More than any other segment of the food industry, the potato industry has made the greatest improvements in the fatty acid profile of its products, including French fried potatoes.
Although the oils used to cook today’s fries are now predominately all-vegetable oils that contain primarily mono- and polyunsaturated fats, French fries are still often incorrectly cited as a source of trans fat in popular media and scientific publications alike. The dramatic reduction in the trans fat content of French fried potatoes was recently confirmed by two new studies published in Preventing Chronic Disease (1,2).
Researchers at the Jean Mayer USDA Human Nutrition Research Center on Aging at Tufts University analyzed the calorie, sodium, saturated fat, and trans fat content of popular menu items served at three national fast food chains between 1996 and 2013. They found that while the average calorie, sodium, and saturated fat content stayed relatively constant across most menu items, there was a marked and consistent decline in the trans fat content of French fries.
In fact, the researchers noted that when assessed per 1,000 kcal, the trans fat content of French fries, independent of fast food chain, declined in the last decade to become virtually undetectable (2).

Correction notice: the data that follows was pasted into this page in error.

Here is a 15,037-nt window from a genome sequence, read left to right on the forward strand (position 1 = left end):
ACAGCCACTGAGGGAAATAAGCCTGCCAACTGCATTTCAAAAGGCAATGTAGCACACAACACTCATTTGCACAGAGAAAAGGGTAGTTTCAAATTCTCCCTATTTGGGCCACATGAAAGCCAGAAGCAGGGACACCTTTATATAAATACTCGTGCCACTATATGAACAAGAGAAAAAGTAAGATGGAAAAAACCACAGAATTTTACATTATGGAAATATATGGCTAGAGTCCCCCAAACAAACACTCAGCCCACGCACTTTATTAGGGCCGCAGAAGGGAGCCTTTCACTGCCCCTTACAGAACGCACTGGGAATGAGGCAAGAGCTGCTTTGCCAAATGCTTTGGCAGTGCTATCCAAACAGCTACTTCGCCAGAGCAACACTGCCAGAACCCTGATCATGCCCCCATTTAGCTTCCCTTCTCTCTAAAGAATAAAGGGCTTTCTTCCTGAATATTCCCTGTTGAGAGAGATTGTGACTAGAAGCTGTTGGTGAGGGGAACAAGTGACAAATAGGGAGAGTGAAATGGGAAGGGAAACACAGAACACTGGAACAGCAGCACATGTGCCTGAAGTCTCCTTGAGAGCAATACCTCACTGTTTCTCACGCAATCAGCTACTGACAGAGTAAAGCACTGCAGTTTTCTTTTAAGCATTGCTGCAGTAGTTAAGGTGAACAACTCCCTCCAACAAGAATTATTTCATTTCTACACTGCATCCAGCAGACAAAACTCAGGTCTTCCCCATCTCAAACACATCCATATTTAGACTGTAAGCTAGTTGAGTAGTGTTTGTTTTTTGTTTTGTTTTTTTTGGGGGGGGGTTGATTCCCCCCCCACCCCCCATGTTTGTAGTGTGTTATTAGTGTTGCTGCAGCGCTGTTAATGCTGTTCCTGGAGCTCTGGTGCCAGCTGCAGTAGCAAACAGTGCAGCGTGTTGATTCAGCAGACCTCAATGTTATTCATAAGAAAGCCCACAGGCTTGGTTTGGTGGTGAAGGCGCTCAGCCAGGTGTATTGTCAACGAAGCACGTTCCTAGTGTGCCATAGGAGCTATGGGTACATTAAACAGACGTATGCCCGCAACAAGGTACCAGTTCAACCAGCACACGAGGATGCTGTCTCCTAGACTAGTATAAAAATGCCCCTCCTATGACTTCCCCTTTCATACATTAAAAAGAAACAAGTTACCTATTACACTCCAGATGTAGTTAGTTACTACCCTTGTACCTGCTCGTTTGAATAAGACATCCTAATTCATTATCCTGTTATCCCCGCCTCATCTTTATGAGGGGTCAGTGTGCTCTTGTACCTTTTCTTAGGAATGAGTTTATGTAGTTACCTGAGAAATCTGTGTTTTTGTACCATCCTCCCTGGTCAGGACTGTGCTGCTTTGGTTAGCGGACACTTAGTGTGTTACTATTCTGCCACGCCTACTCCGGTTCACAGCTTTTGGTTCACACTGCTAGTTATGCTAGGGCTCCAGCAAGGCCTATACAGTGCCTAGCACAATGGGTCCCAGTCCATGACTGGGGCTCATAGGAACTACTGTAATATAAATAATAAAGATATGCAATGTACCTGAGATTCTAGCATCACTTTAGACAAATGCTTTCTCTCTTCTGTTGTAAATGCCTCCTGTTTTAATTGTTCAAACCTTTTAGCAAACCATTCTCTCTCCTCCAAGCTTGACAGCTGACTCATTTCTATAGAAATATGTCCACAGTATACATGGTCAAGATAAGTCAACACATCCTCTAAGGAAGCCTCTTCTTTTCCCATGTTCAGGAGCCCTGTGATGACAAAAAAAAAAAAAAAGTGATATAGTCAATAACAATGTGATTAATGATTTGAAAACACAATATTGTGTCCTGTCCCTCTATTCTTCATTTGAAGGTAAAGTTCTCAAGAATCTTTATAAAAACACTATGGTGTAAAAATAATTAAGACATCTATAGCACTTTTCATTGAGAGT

These changes are documented by three more key government studies summarized in Food Technology. These studies were also acknowledged by the U.S. Food and Drug Administration in its recent notice on the proposed rule on the Generally Recognized as Safe (GRAS) status of partially hydrogenated oils. In addition to transforming the nutrient profile of cooking oils, innovations in food technology are continually improving the nutrient profiles of all forms of the white potato to ensure that this already nutritious, affordable, and popular vegetable continues to align with dietary guidance.
The most recent available consumption data show that French fries are consumed in amounts well within current dietary guidance and that they contribute important nutrients while providing a very small proportion of calories, saturated fat, and trans fat to the diets of Americans (3). Today’s French fries are prepared with healthier oils, are consumed in moderation, and can be part of a healthy, well-balanced diet.
- Urban LE, Roberts SB, Fierstein JL, Gary CE, Lichtenstein AH. Temporal Trends in Fast-Food Restaurant Energy, Sodium, Saturated Fat, and Trans Fat Content, United States, 1996–2013. Prev Chronic Dis 2014 Dec 31;11:E229.
- Urban LE, Roberts SB, Fierstein JL, Gary CE, Lichtenstein AH. Sodium, Saturated Fat, and Trans Fat Content Per 1,000 Kilocalories: Temporal Trends in Fast-Food Restaurants, United States, 2000–2013. Prev Chronic Dis 2014 Dec 31;11:E228.
- Storey ML, Anderson PA. Contributions of White Vegetables to Nutrient Intake: National Health and Nutrition Examination Survey, 2009-2010. Adv Nutr 2013 May;4:335S-344S.